So here’s our list of cracking Christmas beers to bring comfort and joy during the festive season. Buy them. Drink them. It’s what Jesus would have wanted.
Christmas Eve Beers
As fish tends to be the traditional dish served on Christmas Eve, what you want is a light Belgian witbier such as “Blanche de Namur”.
Brewed with coriander and orange peel, it’s spritzy, citrusy character suits delicate fish such as sole, trout, turbot –or pretty much any fish dish enhanced with a squeeze of lemon.
Serving seafood? Then there are myriad beer matches to explore. “Duvel”, an iconic bottle-conditioned Belgian blond abbey ale, pairs perfectly with prawns dipped in garlic butter; lobster likes the delicate hop bitterness of a North German Pilsner, such as “Flensburger”, while the creamy combination of fresh oysters and dry stout is a classic one.
Shepherd Neame’s velvety “Double Stout” has enough bitterness to mellow the oyster’s metallic, briny character. Shuck it and see.
Blanche de Namur, Jenlain Anbree, Harviestoun Ola Dubh
Christmas Day Aperitif Beers
It’s Christmas Day. Exciting isn’t it? Pace yourself though, ease your way in with “Taris Boulba” (4.5%), a dry, aromatic blonde from Brussels and an ideal aperitif ale. It will effortlessly slake a salty-snack-induced thirst yet won’t trample all over the smoked salmon. Alternatively, fill your Champagne flute with “Pilsner Urquell”, whose flint dry finish comes courtesy of the Saaz hops.
For something really alternative, try Cloudwater Brewing’s “Waiting Forever Pale Ale” which has been aged for five years in a Tequila Barrel with Yuzu and Salt and then blended with a young foudre beer.
Christmas Lunch Beers
The thing to remember here is that different birds suit different beers. Traditional turkey is a tricky bedfellow for beer as, on its own, it doesn’t offer much to complement or indeed contrast. You’ve got to take all the trappings and the trimmings into consideration – stuffing, parsnips, Brussel sprouts, roasties, cranberry sauce and all that carry on.
For this you require an all-rounder. Look no further than a Belgian-style Saison or the Biere de Garde from France, two similar beer styles that were historically brewed as ‘keeping’ ales in the winter so that thirsty, scythe-swinging farm hands or ‘saisonnieres’ could drink them in the summer.
These rustic, refreshing farmhouse beers are fabulously flexible friends to food. Generously hopped and often brewed with spices, there’s enough peppery bitterness here fight any fatty textures, the herbal notes sit superbly with the stuffing and the gentle sparkle will help scrub the palate clean.
The ideal starting point is “Saison Dupont” – a legendary, hazy-golden liquid hailed by many as the world’s best saison that can be the Kofi Annan of Christmas lunch, harmonising disparate elements and bringing peace to your plate.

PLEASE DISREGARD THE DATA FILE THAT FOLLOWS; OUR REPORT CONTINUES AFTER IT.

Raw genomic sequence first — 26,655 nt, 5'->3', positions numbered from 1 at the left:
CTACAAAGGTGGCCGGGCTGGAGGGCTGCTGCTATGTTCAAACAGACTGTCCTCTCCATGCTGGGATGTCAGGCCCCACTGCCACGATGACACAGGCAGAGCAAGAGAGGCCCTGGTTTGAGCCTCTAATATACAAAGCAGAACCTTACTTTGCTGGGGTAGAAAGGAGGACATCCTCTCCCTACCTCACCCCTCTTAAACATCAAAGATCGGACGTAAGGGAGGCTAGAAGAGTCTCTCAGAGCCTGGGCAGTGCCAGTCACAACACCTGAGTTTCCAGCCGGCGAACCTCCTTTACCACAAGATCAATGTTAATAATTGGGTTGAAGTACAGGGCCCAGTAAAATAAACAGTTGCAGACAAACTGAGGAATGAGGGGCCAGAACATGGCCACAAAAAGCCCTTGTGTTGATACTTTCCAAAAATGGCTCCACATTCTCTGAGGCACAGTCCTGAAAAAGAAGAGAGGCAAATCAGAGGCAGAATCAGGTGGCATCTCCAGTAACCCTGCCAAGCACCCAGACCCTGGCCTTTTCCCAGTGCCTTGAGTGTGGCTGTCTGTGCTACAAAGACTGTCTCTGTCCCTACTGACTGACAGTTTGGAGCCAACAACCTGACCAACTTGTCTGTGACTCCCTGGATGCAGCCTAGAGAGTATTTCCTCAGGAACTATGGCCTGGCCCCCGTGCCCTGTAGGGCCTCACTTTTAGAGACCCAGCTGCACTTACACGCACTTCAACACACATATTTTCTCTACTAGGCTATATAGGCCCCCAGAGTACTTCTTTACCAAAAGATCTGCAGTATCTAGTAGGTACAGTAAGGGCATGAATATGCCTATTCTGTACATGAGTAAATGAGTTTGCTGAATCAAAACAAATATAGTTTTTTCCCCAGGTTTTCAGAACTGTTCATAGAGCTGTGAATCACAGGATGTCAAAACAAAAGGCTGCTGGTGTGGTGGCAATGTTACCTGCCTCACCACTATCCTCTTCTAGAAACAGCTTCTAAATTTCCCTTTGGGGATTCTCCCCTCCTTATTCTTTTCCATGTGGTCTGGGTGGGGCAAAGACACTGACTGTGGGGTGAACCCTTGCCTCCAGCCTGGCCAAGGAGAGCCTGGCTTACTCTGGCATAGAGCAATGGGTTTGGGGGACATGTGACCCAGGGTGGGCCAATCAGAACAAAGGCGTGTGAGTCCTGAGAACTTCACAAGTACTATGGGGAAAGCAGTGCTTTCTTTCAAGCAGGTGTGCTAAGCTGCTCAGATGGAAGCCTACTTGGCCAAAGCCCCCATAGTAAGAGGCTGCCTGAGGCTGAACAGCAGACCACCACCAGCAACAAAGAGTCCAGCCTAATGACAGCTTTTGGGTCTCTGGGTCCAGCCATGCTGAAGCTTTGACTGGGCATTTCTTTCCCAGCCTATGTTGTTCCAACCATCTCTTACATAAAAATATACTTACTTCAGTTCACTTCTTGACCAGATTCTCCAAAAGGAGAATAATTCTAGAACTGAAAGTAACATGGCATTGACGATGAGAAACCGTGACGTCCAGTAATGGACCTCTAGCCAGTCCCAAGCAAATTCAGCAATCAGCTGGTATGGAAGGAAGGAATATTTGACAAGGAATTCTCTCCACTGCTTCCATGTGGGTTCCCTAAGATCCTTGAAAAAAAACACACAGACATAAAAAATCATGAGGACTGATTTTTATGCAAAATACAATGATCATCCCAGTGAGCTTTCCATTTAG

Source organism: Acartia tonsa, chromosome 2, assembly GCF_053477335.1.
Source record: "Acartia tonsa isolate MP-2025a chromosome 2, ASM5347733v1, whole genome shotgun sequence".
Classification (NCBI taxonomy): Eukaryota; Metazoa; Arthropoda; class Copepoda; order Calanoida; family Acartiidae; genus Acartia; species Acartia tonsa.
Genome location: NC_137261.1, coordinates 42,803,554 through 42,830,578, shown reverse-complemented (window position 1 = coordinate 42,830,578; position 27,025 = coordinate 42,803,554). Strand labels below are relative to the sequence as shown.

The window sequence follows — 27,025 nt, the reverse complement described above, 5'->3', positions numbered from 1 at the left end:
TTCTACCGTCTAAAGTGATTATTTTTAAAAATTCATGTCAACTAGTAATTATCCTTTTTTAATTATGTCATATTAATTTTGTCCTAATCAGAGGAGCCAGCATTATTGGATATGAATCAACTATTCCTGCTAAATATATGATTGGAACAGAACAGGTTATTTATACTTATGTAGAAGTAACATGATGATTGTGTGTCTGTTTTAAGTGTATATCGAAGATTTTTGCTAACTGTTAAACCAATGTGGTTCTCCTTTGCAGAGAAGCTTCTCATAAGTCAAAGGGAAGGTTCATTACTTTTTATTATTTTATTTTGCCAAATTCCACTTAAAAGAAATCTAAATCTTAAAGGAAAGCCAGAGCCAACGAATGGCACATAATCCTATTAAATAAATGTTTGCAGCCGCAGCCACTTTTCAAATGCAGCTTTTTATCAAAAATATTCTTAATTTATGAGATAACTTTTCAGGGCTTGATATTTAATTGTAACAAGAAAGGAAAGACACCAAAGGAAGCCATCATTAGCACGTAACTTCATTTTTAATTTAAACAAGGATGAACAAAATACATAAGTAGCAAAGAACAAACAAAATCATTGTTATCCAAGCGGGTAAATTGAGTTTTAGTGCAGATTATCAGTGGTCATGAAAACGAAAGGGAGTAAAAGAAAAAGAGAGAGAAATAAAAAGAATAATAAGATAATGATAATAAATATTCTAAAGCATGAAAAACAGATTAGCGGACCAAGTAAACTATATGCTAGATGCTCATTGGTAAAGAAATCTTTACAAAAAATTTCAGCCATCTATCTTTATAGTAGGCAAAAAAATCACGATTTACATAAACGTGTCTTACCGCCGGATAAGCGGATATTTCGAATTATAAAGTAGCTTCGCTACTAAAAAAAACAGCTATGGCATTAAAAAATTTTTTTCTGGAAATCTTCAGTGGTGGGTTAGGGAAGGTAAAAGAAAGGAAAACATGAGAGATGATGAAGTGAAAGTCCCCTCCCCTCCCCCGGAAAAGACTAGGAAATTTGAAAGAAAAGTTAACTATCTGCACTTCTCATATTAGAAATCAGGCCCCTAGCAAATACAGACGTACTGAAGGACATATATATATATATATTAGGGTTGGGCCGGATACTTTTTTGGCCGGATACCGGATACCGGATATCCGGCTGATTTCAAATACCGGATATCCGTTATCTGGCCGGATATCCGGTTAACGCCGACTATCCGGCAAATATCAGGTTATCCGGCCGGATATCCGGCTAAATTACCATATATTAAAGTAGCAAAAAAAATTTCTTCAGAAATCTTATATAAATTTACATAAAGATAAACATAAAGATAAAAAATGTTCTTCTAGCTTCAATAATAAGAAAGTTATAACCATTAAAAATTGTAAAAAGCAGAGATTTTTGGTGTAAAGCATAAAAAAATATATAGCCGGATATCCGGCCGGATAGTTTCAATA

Biere de Garde tends to be slightly sweeter with more malt flavours going on and two of the most illustrious examples are “Duyck Jenlain Ambrée” and the drier more aromatic “Trois Monts”, both classics that come caged and corked like a Champagne.
If you’re going for goose then reach for “Rodenbach Grand Cru”, a famous Flemish Red Ale with the funky, farmyard acidity capable of carving through the fuller, fatty textures. Grand Cru is great but if you can find it, the unblended “Rodenbach Vintage” is even better.
What do you with duck? “Kwak” (do you see what we’ve done there?) seems the obvious choice and, if you ever watched the Keith Harris Show, you could also open an “Orval”.
Piss-poor puns aside, both of these will dovetail deliciously with duck – as will the slightly sour cherry notes of “Duchesse de Bourgogne”.
Christmas Cheeseboard Beers
This is where beer goes up a gastronomic gear or two. The cheese board is where beer really excels. Unlike wine, it has the bubbles to lift cheese’s rich, indulgent textures off the palate while cheese, in return, mellows out beer’s bitter hoppiness. Citrusy, herbal hops, meanwhile, are endowed with the flavours of fruit chutney, quince jelly and raw apple – all common accompaniments to a cheeseboard.
The easiest and most successful rule for beer and cheese pairings is to match their intensities of flavour. Pity the fool that drinks port with their stilton as “Harvest Ale”, a strapping 11% barley wine from JW Lees, works much better.
Brewed every Autumn in time for Christmas using newly harvested Maris Otter barley and East Kent Goldings hops, it ages exceedingly well and stays happily in the cellar for years. Different vintages are available, dating back more than a decade.
With a chuck of strong cheddar, make room for Lagunitas IPA, an iconic American-style IPA with the rich, resinous hop oils to cut through the cheese and the carbonation to lift it off the tongue,
For something ponky and punchy like the royally ripe Brie de Meaux, you can’t go wrong than bringing out a bottle of “Rochefort 10”, a dark ruby blend of chocolate, plums, fruit cake and anejo rum.
Beers to drink with Christmas pudding and mince pies
Even though no-one actually likes Christmas cake or mince pies, they’ve got to be eaten. Them’s the rules. Opt for something with a spiritual edge such as Ola Dubh 12 year-old – a viscous and velvety whisky-finished collaboration between Harviestoun brewery in Scotland and Highland Park single malt whisky – and a sublime swirl of chocolate, espresso and cardamom.